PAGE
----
“This morning, I’m thinking about this Wallace Stevens poem that begins, “Twenty men crossing a bridge into a village is twenty men crossing twenty bridges into twenty villages. The bridge is different to each of us, as is the village beyond.” I guess I’m thinking about this poem because I’m remembering a walk I took ten years ago with my friend Esther [across a bridge].
The bridge had a grated floor so that you could see through to the teeming river below and I’ve never been super enthusiastic about heights or, for that matter, bridges, and Esther, whose empathy dials were always turned up to 11, noticed there was something wrong. She told me that we were almost across the bridge and that I could take over pushing her wheelchair if I wanted something to hang on to. She knew my bridge was different from hers.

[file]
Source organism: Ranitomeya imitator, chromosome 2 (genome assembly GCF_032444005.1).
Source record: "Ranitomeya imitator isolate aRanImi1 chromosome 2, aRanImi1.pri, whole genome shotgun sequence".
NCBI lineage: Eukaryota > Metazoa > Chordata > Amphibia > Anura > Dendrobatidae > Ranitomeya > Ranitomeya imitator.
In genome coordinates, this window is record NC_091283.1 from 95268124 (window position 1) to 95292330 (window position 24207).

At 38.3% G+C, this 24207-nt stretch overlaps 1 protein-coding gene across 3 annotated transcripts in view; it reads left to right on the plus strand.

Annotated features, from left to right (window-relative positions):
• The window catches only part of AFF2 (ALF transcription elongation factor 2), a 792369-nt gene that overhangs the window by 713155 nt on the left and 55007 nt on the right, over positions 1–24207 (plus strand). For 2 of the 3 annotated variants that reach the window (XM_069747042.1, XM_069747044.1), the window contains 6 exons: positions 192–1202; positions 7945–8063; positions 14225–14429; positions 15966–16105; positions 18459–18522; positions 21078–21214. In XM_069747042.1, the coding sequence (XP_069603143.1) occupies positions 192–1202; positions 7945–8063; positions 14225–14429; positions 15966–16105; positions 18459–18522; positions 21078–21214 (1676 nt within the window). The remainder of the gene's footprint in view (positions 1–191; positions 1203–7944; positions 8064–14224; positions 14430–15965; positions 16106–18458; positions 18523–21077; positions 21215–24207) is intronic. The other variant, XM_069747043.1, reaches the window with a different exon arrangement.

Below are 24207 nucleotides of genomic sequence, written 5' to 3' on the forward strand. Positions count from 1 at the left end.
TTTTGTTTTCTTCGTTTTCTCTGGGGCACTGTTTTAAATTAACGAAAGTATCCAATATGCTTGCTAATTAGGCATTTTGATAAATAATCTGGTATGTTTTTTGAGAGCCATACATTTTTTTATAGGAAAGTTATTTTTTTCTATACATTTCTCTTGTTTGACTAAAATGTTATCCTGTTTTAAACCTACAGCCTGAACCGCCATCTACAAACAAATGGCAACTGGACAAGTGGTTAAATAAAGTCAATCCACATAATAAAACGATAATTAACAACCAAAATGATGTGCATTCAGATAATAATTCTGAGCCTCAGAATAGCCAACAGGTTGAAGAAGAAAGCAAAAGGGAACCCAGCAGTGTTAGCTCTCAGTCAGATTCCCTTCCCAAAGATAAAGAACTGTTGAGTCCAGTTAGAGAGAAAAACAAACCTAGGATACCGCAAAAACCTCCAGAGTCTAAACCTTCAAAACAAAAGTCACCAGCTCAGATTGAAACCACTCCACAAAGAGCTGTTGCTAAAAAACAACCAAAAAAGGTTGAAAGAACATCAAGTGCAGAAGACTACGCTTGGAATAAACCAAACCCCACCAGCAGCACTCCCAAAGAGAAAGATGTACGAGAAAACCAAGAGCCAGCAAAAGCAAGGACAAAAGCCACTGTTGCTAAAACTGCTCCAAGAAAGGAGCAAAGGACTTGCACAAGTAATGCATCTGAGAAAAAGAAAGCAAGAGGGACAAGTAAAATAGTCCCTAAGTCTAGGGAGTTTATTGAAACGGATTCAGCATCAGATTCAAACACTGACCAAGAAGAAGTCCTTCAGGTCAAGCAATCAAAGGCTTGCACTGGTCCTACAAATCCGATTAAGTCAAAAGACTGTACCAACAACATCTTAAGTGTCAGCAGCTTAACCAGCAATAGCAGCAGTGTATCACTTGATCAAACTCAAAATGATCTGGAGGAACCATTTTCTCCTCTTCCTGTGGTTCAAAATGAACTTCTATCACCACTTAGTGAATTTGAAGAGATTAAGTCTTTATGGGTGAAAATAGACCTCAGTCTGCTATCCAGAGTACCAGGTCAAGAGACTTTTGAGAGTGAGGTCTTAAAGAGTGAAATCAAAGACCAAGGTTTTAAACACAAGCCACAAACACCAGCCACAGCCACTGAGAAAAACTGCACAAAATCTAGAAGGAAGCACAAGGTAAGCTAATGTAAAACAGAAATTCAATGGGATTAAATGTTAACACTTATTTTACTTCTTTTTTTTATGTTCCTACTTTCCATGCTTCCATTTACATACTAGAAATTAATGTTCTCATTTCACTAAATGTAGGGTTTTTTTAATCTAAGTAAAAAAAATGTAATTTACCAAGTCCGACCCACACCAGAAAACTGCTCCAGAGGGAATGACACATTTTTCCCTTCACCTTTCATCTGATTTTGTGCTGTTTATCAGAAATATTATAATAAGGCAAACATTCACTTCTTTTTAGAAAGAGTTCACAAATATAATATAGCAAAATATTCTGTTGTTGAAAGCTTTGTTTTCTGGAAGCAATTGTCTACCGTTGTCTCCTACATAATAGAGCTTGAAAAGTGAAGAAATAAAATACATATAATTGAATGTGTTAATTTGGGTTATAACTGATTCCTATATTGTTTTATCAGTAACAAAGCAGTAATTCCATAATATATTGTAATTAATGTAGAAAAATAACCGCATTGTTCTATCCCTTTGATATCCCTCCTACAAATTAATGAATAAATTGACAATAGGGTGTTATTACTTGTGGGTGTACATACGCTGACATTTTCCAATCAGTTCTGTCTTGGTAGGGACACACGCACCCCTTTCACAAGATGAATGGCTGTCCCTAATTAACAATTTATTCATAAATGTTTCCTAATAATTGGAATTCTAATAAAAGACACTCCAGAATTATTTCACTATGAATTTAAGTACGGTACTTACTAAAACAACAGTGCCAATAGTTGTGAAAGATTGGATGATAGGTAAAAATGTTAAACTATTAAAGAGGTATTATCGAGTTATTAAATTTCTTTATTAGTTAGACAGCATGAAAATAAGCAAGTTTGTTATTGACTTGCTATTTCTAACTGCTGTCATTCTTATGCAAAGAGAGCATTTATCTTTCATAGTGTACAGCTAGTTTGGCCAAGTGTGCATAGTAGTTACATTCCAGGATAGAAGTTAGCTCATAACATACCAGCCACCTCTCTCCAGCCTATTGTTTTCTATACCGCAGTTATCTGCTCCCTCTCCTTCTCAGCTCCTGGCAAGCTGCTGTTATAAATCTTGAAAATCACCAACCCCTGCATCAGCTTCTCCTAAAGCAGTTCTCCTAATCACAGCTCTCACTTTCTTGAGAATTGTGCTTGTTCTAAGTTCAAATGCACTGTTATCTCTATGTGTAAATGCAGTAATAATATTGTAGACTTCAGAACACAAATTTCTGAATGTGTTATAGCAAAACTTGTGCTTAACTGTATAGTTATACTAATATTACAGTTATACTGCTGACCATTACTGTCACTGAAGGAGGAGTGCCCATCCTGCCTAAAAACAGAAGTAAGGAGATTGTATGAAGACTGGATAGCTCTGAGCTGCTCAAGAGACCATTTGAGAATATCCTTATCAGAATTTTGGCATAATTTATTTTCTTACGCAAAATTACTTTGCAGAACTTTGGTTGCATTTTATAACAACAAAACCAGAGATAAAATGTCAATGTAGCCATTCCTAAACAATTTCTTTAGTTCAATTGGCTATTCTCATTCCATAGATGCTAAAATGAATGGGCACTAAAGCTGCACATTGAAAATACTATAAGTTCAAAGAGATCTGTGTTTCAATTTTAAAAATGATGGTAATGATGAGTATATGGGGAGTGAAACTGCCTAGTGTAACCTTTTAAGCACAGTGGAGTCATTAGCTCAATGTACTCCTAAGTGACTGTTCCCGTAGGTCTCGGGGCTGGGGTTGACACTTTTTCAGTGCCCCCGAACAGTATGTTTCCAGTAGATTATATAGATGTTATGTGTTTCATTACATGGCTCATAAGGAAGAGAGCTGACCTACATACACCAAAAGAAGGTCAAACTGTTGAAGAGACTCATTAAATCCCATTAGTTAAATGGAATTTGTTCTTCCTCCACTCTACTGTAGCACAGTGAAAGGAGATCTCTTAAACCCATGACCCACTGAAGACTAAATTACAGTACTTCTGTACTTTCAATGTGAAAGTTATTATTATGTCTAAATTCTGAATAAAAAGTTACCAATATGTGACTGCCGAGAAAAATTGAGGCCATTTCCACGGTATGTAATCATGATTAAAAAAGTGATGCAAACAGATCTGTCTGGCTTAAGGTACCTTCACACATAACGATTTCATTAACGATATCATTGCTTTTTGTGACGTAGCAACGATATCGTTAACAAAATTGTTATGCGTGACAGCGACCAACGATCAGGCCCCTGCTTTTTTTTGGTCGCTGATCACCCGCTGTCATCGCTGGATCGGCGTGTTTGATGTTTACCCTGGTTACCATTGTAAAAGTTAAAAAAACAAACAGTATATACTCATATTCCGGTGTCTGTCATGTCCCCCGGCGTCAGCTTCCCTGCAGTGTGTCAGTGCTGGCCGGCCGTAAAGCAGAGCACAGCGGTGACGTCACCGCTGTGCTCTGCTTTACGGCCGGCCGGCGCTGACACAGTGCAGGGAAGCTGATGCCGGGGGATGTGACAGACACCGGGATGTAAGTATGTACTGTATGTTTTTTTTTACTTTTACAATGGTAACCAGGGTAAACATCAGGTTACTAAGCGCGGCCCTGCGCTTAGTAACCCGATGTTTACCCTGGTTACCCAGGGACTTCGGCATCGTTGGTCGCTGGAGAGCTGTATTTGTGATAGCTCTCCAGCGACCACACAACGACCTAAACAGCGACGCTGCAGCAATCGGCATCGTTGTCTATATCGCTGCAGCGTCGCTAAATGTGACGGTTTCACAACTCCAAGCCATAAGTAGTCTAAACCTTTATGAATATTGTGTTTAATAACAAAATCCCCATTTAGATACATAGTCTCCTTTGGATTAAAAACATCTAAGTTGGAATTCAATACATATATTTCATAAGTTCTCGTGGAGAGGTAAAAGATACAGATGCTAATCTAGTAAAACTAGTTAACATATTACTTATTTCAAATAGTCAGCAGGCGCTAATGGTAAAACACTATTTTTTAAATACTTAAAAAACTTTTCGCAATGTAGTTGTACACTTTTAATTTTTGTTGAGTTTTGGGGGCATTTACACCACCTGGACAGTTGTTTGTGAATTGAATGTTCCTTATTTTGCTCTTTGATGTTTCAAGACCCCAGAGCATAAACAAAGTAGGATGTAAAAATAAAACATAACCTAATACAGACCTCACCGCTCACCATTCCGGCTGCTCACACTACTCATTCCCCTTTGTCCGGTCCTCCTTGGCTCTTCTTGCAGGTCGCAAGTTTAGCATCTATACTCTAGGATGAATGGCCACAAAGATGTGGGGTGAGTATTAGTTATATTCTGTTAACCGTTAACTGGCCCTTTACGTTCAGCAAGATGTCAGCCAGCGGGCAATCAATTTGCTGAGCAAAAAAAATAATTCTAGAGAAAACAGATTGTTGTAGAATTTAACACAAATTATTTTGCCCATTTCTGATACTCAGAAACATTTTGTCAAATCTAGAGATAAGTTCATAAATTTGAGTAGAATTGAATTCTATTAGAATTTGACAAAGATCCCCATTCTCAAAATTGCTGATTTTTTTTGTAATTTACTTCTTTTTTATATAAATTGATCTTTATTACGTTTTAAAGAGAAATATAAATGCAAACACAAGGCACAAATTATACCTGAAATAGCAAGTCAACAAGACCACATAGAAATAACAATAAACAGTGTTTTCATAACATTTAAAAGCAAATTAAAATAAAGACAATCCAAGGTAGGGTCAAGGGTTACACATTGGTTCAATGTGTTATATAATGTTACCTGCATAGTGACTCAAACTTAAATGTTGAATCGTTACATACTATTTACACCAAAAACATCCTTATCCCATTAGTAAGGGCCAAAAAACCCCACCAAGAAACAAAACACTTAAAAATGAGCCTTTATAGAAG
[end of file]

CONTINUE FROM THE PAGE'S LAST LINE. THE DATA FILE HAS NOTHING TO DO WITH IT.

And so, the true observation is never ‘this bridge is terrifying’, instead, the only thing you can say with any certainty is ‘my bridge is terrifying, how ’bout yours?’
And then, this is real trick of living on a planet that contains many other human souls that are as valuable and multitudinous as your own, you must find a way to really listen to this other person’s answer and to believe in their experience as fully as we believe in our own.”
— John Green
(Ah, this whole piece is powerful and a delight all at the same time! If you have four minutes go hand have a watch/listen… It takes the idea of the river, of the cathedral, and even a bit on how every person you encounter meets a different you, and blends them all together into an uplifting call for empathy, not only for others, but for ourselves as well. Is my bridge terrifying? Do I feel as though it shouldn’t, and, more over, that I’m re bad for it feeling that way? How fascinating! I can let that be, for that is where I am right now. And if it isn’t some place I want to be, I can forgo what’s wrong and look for what’s missing. I can reach out and hold onto something and begin the work of transformation and possibility from there.)